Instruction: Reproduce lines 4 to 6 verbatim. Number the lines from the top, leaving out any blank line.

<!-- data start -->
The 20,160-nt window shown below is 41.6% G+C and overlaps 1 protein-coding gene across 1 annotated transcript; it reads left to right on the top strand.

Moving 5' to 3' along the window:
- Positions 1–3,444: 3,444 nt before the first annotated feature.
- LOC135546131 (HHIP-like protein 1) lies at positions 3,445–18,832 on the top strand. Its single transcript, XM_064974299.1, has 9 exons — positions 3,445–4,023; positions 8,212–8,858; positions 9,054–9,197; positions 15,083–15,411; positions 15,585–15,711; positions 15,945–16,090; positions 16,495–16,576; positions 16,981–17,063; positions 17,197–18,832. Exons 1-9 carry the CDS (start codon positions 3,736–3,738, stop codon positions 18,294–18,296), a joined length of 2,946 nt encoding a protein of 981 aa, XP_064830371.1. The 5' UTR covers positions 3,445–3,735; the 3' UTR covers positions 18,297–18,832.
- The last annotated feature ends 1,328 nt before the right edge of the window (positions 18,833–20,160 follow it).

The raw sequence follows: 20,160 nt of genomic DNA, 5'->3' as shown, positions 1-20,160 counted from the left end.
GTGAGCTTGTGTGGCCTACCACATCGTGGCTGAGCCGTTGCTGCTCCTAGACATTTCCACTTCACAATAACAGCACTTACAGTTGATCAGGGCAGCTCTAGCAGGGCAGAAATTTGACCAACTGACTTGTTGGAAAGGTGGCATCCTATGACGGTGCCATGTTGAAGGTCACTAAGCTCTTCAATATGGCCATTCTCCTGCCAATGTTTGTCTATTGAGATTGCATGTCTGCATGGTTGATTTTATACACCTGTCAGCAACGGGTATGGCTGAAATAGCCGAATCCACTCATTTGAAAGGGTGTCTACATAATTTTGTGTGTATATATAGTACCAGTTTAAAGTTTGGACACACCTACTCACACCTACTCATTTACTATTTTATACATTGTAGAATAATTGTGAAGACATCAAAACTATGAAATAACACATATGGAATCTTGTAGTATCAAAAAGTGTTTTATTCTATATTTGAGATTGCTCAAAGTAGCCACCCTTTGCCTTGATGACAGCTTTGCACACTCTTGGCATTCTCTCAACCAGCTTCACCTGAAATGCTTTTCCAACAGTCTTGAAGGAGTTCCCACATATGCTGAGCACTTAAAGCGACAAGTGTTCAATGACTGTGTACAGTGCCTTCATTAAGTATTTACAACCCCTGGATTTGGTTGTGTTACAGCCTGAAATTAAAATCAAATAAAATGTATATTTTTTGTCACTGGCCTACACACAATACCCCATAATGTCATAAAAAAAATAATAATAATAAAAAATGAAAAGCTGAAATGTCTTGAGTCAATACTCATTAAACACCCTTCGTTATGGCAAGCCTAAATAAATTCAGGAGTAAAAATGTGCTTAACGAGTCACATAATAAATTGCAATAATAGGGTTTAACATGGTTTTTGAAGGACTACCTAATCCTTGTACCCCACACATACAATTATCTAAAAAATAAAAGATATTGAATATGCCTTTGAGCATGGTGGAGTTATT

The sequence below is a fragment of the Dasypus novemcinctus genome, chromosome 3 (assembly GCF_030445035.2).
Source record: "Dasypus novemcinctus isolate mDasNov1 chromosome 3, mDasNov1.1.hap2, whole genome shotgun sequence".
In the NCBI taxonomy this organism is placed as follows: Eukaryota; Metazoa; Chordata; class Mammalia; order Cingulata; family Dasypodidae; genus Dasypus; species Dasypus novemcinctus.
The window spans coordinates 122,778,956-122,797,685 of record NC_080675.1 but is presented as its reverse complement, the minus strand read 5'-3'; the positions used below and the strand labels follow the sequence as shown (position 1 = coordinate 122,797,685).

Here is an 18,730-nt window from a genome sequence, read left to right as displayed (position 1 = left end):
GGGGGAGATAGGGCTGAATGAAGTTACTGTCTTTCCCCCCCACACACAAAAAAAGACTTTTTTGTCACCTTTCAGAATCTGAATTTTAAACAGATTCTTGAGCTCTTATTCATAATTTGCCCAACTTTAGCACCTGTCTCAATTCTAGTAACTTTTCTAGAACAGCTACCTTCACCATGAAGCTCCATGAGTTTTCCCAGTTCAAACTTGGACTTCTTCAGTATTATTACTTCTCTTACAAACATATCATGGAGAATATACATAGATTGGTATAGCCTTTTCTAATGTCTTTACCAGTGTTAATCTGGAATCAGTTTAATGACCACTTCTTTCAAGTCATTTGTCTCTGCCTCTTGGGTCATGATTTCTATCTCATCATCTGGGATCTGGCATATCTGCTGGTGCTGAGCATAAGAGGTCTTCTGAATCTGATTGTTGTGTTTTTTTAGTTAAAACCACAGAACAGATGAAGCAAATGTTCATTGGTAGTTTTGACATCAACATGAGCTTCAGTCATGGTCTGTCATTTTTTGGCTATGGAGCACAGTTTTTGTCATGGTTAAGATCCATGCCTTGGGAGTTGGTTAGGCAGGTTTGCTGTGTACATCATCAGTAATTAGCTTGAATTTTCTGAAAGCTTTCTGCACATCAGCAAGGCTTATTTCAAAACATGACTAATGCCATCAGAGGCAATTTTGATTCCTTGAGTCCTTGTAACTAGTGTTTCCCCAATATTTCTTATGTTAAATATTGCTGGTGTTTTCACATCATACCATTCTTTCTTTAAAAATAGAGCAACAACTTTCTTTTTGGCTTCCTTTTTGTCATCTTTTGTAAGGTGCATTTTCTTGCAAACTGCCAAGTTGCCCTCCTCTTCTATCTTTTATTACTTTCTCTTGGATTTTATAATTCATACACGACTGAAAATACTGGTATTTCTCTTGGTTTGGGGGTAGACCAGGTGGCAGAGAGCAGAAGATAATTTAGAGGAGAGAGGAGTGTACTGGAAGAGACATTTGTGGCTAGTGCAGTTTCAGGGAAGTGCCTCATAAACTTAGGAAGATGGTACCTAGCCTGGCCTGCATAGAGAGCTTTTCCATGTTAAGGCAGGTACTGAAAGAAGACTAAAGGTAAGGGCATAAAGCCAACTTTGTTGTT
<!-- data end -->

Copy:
- LOC135546131 (HHIP-like protein 1) lies at positions 3,445–18,832 on the top strand. Its single transcript, XM_064974299.1, has 9 exons — positions 3,445–4,023; positions 8,212–8,858; positions 9,054–9,197; positions 15,083–15,411; positions 15,585–15,711; positions 15,945–16,090; positions 16,495–16,576; positions 16,981–17,063; positions 17,197–18,832. Exons 1-9 carry the CDS (start codon positions 3,736–3,738, stop codon positions 18,294–18,296), a joined length of 2,946 nt encoding a protein of 981 aa, XP_064830371.1. The 5' UTR covers positions 3,445–3,735; the 3' UTR covers positions 18,297–18,832.
- The last annotated feature ends 1,328 nt before the right edge of the window (positions 18,833–20,160 follow it).

The raw sequence follows: 20,160 nt of genomic DNA, 5'->3' as shown, positions 1-20,160 counted from the left end.